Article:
They felt entitled . . . to common courtesy, all else was privilege to be earned. They wished to make a difference.

This was how they rolled – with no need for elective courses on ethics, morals or integrity.


Durability and Adaptability = Wiggle Room

Computers, streaming video, email, texting, smartphones and Twitter were not part of their lexicon, nor was rebooting a PC, healing a computer virus, or the frustration we feel when electric power fades. Interruptions were opportunities for them.

On first glance it’s as though times were uncomplicated – it’s never that simple. The world around them changed dramatically, and like today, the pace of adaptation was daunting. Their lives spanned times of plenty, economic decline, then growth and finally prosperity. They worked hard always, endeavoring to keep scarcity a distant memory, cognizant that excess was insidious and wild overcorrection an inevitable result. Living under these terms shaped their decisions.

They built things and bought things with lasting value – shunning the emerging lifestyle of convenience and disposability. The notion of buying a smartphone today only to replace it with a newer, faster, sleeker model in twelve months would leave them aghast.

They always kept room to maneuver. A trait learned through hardship that seemed intuitive. Wiggle room. Living so created options, the flexibility of choice, and awareness that adaptability ensured survival.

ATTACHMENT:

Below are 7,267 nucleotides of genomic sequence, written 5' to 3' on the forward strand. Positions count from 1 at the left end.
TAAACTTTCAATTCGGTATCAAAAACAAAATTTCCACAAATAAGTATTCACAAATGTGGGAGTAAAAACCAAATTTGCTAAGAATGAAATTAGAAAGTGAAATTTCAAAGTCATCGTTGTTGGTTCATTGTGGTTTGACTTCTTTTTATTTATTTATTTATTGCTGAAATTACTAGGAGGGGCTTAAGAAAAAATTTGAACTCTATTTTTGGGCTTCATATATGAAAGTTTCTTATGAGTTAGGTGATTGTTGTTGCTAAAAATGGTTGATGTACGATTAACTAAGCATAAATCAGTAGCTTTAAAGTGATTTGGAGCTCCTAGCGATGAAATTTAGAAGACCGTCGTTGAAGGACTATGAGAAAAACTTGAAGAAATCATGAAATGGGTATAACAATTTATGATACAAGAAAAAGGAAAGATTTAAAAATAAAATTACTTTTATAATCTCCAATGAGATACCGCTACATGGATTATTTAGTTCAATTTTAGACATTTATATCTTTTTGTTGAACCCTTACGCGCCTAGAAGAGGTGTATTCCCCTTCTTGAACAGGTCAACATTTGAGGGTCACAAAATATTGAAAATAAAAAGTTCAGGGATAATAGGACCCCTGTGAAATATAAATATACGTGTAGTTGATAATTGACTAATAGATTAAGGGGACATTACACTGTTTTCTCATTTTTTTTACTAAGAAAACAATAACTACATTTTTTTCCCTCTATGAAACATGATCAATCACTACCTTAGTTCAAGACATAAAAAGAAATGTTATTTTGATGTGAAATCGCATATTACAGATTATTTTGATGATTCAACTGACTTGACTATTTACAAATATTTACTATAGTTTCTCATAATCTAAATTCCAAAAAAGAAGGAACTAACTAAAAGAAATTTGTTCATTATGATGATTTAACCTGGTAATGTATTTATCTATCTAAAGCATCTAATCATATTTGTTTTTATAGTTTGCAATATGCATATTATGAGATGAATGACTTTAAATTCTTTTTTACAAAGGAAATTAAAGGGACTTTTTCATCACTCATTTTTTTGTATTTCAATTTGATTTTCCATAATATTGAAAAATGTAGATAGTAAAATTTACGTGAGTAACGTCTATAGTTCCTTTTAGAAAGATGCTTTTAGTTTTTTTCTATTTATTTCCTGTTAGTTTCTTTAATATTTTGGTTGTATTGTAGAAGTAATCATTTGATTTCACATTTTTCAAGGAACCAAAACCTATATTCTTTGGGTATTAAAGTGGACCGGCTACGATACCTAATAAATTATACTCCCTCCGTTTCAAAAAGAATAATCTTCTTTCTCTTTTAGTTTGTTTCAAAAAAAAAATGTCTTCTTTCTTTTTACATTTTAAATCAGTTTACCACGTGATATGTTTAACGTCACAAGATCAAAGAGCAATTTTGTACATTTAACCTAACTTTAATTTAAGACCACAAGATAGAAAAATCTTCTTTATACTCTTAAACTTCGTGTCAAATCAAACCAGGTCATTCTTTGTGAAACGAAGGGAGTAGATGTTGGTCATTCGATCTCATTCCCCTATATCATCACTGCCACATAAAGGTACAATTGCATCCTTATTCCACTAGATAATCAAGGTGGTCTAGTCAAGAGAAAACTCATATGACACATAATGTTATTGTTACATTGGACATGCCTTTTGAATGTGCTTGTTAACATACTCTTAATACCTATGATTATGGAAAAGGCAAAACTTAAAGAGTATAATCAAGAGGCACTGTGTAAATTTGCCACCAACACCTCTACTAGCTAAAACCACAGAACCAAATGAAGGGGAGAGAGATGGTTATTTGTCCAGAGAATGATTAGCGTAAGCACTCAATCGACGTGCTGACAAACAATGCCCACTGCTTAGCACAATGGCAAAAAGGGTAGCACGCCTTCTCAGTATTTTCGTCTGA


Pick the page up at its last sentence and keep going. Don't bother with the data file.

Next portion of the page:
This is How We Roll

At Homepath Products we live by common courtesy and earn all else, striving to learn from the past while preparing for the future.

We provide the eXapath™ in-wall cable pathway system, enabling architects, builders, and remodelers to enhance value for their clients. Ours are infrastructure products of durability that serve the needs of adaptability. eXapath integrates seamlessly in energy conserving construction providing a means for the building to adapt as generations of modern electronics come to market. Wiggle room for home and building owners who know that times will forever change and that lasting structures must keep pace.

To learn more please visit, feel free to call at (860) 767-1122 or email us at

We look forward to serving you. A privilege we know must be earned.

Wednesday, May 26, 2010

Mind The Gap

Slogans, mottos, catchphrases, mantras. Every company develops them to position and establish an image or association for their product or service.